More generally, other sectors are exposed to carbon risk, through supply chain vulnerability and commodity price volatility. Benchmark providers have sought to take carbon intensity into account, based on ESG disclosures. One example is the MSCI Low Carbon Target Index. BlackRock point out that this index has outperformed the overall MSCI ACWI since 2010, although they highlight the need for better transparency. BlackRock’s own analysis suggests the MSCI World index can be optimized to reduce carbon intensity by 70 percent at the cost of a relatively small tracking error of 0.3 percent. Yet to date, there has been little work on finding investments that have positive exposure to carbon risk that would have an offsetting effect on investor portfolios, thereby addressing the contention that such risks may be unhedgable.
Climate risk is a complex issue and there is much more work that needs to be done to fully equip investors with the tools they need to navigate a changing global climate. In the meantime, investors themselves can demand more and better disclosure, whilst making fuller use of existing information. This requires a commitment to add appropriately qualified staff and embed them in the asset selection and management processes. Collaborative approaches between investors would spread the fixed costs involved. Company-level data requires relevant benchmarks and it is in investors’ own best interest to support their development. There are examples of good practice such as APG’s Global Real Estate Sustainability Benchmark.
Portfolios themselves can be restructured to incorporate climate risk-adjusted returns, albeit there is limited consensus currently on best way to do this. Research identifying substantial tail risk suggests the importance of VaR and other measures that focus on the full distribution of returns rather than just the mean. Ideally, investments can be identified with offsetting positive exposures to carbon risk, allowing explicit hedging and risk management strategies to be adopted. Cleantech and renewable energy infrastructure allocations offer potential here, although arguably the focus on fixed bond-like returns may not always be what is required.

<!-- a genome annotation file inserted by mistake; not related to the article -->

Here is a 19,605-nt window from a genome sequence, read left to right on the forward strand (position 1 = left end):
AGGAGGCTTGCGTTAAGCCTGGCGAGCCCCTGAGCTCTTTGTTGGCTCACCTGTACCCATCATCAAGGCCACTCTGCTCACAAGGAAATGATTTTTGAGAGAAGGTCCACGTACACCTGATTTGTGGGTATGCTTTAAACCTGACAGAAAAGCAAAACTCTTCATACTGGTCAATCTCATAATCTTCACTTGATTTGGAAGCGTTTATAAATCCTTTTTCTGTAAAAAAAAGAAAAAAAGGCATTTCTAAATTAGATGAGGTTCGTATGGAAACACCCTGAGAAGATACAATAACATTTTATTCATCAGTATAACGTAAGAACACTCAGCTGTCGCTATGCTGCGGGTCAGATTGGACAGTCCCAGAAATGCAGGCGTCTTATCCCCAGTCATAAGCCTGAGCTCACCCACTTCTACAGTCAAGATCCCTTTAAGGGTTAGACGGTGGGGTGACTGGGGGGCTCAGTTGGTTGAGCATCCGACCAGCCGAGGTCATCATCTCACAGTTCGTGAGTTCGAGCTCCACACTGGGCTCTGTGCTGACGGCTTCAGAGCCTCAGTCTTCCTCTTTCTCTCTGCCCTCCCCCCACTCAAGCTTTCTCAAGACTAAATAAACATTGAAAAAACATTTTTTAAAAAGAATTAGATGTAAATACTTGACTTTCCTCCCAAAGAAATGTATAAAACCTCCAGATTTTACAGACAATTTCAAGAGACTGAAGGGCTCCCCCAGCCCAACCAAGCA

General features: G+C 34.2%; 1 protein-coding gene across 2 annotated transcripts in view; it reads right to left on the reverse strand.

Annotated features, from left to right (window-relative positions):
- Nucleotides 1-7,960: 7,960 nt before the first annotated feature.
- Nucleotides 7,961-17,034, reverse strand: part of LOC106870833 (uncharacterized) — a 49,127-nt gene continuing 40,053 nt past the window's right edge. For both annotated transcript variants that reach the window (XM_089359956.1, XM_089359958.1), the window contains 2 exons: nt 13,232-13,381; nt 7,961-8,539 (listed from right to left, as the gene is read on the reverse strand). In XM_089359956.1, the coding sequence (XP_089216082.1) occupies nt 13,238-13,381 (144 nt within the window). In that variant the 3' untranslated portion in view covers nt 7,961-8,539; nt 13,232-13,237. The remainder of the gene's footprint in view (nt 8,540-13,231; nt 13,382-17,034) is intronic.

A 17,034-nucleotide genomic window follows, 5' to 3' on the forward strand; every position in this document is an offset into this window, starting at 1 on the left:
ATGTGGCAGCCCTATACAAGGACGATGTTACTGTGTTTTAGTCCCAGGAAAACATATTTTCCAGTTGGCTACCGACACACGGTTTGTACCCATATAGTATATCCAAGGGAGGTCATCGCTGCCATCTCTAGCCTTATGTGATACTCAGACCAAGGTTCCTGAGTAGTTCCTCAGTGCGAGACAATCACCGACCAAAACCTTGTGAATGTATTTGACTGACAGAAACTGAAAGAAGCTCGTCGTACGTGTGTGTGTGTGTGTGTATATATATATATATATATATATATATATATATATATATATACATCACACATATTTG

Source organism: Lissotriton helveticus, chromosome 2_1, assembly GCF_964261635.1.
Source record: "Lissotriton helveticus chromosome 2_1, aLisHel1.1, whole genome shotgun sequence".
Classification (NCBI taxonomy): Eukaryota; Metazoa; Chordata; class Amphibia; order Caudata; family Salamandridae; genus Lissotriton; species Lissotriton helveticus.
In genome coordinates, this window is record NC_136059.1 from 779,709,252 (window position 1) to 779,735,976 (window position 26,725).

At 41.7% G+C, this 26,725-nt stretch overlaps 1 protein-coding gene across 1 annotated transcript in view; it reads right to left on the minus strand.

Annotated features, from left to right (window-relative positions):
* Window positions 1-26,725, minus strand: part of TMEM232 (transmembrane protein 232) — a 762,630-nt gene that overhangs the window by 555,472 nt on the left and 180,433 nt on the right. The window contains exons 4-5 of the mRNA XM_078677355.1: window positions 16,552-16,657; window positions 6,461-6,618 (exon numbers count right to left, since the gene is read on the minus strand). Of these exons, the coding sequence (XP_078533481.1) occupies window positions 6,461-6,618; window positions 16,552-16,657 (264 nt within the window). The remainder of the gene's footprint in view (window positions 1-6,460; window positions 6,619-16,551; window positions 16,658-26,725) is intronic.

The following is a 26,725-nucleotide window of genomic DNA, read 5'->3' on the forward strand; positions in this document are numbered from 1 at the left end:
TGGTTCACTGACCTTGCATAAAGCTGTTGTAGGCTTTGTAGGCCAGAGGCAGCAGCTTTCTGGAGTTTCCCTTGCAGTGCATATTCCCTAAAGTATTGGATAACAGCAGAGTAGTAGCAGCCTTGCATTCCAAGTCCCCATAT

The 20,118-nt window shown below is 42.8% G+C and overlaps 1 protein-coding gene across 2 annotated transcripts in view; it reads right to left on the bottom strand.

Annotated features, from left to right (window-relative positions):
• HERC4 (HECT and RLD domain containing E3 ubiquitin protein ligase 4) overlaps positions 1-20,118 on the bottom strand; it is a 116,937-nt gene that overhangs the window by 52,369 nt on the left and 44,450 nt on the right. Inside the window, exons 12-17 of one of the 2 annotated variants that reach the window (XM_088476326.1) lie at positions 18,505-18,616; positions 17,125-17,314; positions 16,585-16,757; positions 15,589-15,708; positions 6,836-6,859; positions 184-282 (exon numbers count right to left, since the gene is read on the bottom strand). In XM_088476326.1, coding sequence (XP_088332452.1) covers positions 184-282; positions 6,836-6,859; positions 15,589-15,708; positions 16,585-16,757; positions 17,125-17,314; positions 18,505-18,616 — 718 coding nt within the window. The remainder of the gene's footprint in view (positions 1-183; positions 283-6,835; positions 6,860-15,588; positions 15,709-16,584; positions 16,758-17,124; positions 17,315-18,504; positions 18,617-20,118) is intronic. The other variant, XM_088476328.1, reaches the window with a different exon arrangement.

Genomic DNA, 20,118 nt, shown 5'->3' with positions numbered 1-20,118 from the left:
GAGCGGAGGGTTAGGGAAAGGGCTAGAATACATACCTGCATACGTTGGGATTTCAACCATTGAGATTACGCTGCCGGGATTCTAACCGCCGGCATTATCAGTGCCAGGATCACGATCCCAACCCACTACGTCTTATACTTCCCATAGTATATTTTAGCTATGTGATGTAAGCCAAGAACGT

At Imperial College London, some of the issues we will be addressing with investors include defining plausible carbon and climate outcomes, allowing scenario analysis across portfolios – a “stress test” approach recommended by the Bank of England; assessing carbon measurement, benchmarking and risk-management options, to allow carbon risk-adjusted return inputs for asset pricing and portfolio allocation; and improving the granularity of ‘green’ as an investment attribute across asset classes, quantifying past performance of green investment strategies.
Twelve months after speaking at Lloyd’s, Governor Carney returned to the issue of climate finance in Berlin, asserting that “with investment in long-term infrastructure assets needing to quadruple, green finance cannot conceivably remain a niche interest”.
We couldn’t put it better ourselves. With new climate risk disclosure requirements being debated by regulators, investors should be prepared to go on the offensive.